Many businesses active in the energy sector are looking to develop or acquire technologies such as smart meter systems, data analytics and management services, mobile applications, battery storage technology and vehicle-to-grid technology.
This is part of our series analysing the challenges and opportunities ahead for companies embracing smart energy technologies. For more, sign up to receive an exclusive Pinsent Masons research paper on smart energy technology, supply, storage and investment.
Many of the most innovative solutions are being developed by technology start-ups.
While these companies often lack the capital, networks, resources and infrastructure to grow their business ideas on their own, there are opportunities for energy utilities and a broad range of investors to work in partnership with the start-ups to their mutual benefit.
A new report by Pinsent Masons, the law firm behind Out-Law.com, has highlighted the increasing level of interest in smart energy technologies among both utilities and investors, such as private equity houses, investment banks, multilateral development banks and sovereign wealth funds.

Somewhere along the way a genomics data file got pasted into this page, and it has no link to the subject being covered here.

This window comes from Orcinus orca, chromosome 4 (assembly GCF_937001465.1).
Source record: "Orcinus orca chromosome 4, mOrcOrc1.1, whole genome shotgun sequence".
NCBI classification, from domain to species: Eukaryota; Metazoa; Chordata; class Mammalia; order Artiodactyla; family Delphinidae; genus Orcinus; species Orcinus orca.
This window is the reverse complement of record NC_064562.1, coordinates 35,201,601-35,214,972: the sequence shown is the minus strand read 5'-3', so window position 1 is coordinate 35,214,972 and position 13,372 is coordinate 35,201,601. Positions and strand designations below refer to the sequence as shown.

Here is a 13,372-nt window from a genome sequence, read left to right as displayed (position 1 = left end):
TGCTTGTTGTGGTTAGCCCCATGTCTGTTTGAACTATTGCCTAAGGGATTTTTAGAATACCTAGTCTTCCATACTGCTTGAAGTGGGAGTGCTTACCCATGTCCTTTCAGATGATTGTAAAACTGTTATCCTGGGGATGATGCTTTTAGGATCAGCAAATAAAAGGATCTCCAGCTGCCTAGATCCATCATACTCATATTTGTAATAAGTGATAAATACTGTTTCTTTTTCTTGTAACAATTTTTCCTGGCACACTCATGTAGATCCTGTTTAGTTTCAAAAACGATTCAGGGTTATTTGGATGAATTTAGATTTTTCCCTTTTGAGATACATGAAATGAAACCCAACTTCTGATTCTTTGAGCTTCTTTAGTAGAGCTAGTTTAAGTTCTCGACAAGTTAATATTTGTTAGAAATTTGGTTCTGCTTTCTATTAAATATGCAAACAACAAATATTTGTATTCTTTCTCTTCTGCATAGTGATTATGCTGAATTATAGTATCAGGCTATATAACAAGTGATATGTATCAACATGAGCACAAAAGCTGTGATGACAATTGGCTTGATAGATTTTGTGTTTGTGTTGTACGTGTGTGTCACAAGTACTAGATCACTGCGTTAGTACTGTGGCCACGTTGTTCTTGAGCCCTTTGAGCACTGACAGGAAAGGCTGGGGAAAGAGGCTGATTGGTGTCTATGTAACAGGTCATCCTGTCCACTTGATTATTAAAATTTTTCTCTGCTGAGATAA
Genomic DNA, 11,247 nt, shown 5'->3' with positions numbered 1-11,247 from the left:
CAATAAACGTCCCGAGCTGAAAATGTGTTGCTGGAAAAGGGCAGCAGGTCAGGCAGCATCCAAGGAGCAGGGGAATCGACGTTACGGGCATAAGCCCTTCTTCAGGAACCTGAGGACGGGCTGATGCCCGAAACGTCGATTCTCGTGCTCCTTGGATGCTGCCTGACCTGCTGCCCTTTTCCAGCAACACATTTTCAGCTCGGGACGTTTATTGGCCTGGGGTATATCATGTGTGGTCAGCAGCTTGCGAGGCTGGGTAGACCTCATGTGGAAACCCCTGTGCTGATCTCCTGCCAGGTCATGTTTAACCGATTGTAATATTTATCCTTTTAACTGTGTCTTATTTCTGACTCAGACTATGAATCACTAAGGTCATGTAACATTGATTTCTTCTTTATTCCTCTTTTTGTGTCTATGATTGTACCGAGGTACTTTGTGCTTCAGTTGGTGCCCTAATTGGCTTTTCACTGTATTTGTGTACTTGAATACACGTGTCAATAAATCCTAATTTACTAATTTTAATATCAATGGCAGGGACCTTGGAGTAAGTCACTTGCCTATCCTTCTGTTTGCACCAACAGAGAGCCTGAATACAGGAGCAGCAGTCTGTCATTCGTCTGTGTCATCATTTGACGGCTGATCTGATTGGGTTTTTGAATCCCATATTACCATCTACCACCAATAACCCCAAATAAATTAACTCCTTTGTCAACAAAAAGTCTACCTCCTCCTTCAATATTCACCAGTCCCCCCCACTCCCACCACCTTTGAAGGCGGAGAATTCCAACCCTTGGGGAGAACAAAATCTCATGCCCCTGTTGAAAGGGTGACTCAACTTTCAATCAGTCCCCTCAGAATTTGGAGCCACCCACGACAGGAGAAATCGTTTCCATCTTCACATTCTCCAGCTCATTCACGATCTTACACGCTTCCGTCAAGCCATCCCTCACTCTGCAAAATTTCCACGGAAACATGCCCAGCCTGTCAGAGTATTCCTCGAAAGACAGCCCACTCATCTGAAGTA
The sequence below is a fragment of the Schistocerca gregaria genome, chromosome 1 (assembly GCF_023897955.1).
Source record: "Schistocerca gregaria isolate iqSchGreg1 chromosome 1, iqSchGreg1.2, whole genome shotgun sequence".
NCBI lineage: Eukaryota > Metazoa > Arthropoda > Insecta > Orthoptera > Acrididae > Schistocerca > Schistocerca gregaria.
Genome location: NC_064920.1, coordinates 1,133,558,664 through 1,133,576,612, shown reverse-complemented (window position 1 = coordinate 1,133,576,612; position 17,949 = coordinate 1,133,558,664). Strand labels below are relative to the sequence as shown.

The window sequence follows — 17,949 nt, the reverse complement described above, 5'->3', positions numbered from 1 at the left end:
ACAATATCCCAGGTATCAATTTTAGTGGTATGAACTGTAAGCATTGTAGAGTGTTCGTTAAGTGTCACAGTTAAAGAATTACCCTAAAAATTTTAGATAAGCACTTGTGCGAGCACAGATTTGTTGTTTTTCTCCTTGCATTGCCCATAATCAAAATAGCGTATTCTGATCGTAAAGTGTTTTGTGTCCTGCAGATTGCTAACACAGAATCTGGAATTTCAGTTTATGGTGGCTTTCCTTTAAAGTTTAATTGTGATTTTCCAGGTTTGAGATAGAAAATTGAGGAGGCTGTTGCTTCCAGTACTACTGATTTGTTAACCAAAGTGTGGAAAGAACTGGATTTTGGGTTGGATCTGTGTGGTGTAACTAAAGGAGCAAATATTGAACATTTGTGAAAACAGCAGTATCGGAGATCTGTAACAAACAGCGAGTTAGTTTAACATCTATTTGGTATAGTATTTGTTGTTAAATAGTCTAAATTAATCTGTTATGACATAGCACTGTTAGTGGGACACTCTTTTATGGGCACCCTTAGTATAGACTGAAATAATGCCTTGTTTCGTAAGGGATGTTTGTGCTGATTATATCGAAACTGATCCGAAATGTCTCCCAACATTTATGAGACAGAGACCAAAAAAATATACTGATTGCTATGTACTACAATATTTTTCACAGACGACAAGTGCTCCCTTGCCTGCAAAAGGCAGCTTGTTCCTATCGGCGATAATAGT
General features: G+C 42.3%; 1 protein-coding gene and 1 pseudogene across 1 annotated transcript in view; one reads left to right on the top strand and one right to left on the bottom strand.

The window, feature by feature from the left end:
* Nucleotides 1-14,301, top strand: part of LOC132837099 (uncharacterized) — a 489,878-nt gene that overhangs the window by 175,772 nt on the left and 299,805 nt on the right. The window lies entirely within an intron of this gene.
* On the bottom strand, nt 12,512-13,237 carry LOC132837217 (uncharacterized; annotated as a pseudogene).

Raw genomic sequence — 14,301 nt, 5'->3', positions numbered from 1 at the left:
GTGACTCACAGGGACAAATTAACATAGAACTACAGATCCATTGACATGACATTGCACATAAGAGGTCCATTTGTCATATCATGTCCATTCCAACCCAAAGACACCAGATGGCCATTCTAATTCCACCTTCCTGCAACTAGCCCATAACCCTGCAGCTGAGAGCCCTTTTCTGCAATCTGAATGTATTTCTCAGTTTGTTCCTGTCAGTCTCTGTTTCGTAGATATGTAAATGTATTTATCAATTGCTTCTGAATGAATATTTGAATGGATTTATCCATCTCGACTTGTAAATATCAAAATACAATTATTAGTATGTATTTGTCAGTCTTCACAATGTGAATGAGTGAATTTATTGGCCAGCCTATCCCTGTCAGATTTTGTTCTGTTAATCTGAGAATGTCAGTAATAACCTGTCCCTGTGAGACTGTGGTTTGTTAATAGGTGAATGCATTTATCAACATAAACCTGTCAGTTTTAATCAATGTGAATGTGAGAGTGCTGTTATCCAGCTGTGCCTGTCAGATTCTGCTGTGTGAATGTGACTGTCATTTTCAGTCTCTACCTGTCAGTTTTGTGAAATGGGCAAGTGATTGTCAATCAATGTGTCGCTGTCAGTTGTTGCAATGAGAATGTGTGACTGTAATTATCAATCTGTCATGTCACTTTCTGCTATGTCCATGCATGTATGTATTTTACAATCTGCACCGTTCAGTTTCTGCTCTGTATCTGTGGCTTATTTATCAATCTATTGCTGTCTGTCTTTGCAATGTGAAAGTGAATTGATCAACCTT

All these lenders and investors, as well as pension funds and smaller scale infrastructure funds too, can play in role in the smart energy technology market as it evolves through innovation.
We have already seen appetite for this in the UK over the last few years in the sphere of energy efficiency technology.
A number of investors have moved into that field, with many taking advantage of tax reliefs on offer through the government's Enterprise Investment Scheme (EIS).
Investment in energy efficient technologies has delivered benefit in the areas of social housing, manufacturing and university accommodation, among other examples. In those cases investors saw that there were stable and reliable returns available from investing in smart technologies like LED lighting or rooftop solar panelling.